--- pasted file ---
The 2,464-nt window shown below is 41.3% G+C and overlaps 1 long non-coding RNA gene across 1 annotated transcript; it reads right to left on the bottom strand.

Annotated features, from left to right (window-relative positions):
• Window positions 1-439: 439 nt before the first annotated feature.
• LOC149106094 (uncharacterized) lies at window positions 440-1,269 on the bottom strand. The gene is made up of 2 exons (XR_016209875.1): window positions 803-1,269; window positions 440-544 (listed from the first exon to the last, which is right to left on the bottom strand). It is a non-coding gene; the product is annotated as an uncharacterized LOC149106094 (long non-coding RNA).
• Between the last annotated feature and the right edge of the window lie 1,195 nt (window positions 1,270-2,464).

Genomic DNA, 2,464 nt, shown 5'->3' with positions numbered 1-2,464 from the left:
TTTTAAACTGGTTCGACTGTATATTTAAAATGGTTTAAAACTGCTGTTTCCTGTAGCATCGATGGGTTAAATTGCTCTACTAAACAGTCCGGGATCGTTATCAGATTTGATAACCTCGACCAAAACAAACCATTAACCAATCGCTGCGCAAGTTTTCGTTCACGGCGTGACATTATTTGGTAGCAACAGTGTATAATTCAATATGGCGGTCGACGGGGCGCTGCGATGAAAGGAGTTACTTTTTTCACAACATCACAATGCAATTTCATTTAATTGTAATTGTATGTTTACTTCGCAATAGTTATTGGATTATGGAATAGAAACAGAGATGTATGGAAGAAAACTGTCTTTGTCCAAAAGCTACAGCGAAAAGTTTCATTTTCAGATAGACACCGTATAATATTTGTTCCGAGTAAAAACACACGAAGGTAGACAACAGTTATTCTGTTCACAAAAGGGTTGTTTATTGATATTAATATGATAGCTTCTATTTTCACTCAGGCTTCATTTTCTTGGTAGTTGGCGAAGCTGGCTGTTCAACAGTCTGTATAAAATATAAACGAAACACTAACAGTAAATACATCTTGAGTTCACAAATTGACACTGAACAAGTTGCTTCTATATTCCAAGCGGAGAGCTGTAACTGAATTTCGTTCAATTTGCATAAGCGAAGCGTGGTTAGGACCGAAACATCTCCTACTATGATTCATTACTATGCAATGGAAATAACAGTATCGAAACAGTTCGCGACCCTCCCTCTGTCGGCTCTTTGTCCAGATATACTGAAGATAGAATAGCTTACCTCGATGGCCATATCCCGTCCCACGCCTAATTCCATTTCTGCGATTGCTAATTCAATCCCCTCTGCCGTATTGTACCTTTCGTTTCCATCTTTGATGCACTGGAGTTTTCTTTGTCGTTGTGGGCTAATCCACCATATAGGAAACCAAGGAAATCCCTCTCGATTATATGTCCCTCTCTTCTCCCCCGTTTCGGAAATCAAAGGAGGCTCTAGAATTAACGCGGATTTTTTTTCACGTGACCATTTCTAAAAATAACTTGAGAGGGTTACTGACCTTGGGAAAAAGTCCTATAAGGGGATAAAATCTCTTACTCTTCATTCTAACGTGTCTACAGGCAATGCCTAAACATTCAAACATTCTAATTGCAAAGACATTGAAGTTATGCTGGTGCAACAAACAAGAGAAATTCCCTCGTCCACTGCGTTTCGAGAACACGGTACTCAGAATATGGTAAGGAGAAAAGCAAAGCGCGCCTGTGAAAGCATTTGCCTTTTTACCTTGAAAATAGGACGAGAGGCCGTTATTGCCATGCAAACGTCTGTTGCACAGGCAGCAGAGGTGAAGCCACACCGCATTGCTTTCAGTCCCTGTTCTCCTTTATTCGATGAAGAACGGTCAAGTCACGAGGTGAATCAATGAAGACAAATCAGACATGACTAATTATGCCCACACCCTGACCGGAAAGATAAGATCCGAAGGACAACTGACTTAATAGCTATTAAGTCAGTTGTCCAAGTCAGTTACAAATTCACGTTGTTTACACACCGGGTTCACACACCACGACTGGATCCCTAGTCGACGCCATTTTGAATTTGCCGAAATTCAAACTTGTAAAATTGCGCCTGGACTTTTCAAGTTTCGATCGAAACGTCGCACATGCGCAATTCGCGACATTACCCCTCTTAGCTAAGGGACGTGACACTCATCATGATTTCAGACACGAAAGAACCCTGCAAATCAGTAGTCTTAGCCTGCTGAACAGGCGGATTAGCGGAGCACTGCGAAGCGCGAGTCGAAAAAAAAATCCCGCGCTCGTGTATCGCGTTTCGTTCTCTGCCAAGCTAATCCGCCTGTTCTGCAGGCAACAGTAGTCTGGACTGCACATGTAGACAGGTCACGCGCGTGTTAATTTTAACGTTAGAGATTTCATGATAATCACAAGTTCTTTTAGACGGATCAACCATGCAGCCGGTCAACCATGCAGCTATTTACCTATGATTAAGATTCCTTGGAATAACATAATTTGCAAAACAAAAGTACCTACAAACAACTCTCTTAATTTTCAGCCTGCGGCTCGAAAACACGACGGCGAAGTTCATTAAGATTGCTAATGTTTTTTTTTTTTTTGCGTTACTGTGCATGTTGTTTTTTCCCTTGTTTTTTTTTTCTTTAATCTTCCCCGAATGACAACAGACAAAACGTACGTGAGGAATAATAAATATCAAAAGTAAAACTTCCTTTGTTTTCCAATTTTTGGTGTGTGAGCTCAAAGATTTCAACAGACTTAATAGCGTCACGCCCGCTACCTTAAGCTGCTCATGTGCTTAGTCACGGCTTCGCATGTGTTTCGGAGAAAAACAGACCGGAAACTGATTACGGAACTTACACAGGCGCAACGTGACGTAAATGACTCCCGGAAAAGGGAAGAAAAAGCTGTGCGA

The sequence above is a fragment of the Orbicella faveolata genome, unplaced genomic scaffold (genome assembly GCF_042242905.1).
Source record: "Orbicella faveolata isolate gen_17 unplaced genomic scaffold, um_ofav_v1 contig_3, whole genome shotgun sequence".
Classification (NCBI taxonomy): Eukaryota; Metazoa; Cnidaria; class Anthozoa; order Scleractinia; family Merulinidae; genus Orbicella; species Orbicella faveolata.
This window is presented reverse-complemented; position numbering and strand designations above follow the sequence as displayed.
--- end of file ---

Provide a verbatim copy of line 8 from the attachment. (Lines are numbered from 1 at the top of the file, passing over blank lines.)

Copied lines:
The sequence above is a fragment of the Orbicella faveolata genome, unplaced genomic scaffold (genome assembly GCF_042242905.1).